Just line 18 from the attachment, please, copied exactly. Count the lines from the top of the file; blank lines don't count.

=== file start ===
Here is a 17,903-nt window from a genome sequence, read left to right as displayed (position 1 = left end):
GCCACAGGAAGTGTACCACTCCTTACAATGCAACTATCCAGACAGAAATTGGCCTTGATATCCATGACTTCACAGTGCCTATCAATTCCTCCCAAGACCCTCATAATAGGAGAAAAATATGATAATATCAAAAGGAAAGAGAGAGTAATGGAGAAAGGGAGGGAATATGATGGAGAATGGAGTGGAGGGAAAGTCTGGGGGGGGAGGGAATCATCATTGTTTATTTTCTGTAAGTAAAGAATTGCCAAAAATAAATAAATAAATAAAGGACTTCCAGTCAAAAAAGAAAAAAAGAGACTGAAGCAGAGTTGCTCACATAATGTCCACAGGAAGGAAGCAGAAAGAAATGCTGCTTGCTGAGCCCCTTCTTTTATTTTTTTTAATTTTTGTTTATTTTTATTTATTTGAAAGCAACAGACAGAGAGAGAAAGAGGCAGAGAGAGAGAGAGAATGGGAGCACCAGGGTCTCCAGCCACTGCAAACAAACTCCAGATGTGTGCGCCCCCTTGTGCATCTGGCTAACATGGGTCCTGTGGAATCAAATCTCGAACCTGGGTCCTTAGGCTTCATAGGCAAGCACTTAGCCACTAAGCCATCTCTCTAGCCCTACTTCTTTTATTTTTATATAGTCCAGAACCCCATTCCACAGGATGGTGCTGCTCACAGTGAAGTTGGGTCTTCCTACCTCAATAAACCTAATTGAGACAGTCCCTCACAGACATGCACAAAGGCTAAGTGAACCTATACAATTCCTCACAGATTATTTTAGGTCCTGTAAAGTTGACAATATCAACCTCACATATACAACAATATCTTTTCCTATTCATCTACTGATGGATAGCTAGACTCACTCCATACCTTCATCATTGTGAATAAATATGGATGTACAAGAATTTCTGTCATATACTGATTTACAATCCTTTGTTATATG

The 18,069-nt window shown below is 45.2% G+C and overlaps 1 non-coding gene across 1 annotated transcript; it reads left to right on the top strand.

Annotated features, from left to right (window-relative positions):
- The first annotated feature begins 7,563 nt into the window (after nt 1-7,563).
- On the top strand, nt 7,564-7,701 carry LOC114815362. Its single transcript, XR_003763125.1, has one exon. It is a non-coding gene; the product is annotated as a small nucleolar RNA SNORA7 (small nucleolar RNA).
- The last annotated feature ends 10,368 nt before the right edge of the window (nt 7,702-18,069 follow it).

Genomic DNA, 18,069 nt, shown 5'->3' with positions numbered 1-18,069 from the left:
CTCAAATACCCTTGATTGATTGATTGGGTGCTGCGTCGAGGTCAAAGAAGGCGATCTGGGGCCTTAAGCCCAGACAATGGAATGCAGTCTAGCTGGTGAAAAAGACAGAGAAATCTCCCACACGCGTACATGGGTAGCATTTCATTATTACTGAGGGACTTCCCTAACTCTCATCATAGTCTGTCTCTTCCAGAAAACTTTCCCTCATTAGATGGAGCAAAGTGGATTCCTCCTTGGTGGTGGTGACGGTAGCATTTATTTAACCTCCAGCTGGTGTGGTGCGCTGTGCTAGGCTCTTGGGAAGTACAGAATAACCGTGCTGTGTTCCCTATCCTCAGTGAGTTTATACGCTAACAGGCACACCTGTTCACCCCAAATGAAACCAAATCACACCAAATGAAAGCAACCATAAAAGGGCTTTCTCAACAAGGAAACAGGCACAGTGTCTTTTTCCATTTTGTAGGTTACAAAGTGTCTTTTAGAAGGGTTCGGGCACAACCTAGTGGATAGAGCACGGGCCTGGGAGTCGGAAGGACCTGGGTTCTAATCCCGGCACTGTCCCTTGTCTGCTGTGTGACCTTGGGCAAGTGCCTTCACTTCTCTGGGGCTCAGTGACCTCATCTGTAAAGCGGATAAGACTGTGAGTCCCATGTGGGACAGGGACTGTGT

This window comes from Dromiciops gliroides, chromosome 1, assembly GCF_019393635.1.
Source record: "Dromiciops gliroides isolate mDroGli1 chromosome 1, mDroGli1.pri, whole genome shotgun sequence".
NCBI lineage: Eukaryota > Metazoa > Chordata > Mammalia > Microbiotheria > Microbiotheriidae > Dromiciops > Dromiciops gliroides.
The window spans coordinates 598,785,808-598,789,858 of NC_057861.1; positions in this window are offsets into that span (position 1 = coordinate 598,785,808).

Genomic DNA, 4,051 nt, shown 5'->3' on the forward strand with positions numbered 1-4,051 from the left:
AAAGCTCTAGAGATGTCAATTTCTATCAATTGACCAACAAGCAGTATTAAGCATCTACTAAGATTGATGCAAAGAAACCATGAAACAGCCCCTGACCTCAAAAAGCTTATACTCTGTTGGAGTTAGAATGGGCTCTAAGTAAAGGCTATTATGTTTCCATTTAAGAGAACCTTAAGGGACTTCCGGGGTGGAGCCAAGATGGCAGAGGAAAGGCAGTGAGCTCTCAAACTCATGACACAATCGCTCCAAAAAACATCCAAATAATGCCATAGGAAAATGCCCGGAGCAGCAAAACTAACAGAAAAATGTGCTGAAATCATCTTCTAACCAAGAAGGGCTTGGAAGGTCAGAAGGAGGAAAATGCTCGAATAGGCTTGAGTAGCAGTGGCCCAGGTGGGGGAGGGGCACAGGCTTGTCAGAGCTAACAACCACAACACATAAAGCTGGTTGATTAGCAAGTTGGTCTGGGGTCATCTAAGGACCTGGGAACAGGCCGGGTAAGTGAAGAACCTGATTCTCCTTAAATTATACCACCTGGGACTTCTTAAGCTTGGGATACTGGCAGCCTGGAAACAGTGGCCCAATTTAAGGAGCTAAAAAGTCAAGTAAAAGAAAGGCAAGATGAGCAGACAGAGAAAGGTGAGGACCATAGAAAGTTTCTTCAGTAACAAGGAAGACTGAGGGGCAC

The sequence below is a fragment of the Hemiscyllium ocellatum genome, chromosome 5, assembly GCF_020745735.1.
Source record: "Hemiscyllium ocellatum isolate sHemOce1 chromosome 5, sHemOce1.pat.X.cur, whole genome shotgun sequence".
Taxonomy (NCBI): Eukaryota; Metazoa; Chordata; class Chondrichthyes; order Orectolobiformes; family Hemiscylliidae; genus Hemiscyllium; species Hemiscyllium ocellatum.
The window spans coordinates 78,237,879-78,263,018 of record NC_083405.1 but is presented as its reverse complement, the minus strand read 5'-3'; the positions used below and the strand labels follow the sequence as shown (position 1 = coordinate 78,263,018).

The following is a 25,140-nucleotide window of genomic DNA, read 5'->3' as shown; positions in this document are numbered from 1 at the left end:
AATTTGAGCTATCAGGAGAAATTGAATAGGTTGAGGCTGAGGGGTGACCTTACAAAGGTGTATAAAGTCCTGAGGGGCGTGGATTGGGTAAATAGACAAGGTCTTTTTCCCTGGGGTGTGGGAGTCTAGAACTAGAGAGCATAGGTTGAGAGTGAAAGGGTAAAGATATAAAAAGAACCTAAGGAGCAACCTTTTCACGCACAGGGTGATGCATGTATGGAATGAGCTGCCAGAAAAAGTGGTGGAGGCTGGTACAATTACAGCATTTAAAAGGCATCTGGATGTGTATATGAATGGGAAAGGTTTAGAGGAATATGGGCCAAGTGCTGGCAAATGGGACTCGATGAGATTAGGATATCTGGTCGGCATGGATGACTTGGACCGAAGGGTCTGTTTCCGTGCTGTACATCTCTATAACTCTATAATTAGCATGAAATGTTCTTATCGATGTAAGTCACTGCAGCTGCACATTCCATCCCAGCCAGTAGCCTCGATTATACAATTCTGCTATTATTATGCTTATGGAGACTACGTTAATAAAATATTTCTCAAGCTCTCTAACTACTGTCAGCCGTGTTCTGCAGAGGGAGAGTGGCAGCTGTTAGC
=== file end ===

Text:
Taxonomy (NCBI): Eukaryota; Metazoa; Chordata; class Chondrichthyes; order Orectolobiformes; family Hemiscylliidae; genus Hemiscyllium; species Hemiscyllium ocellatum.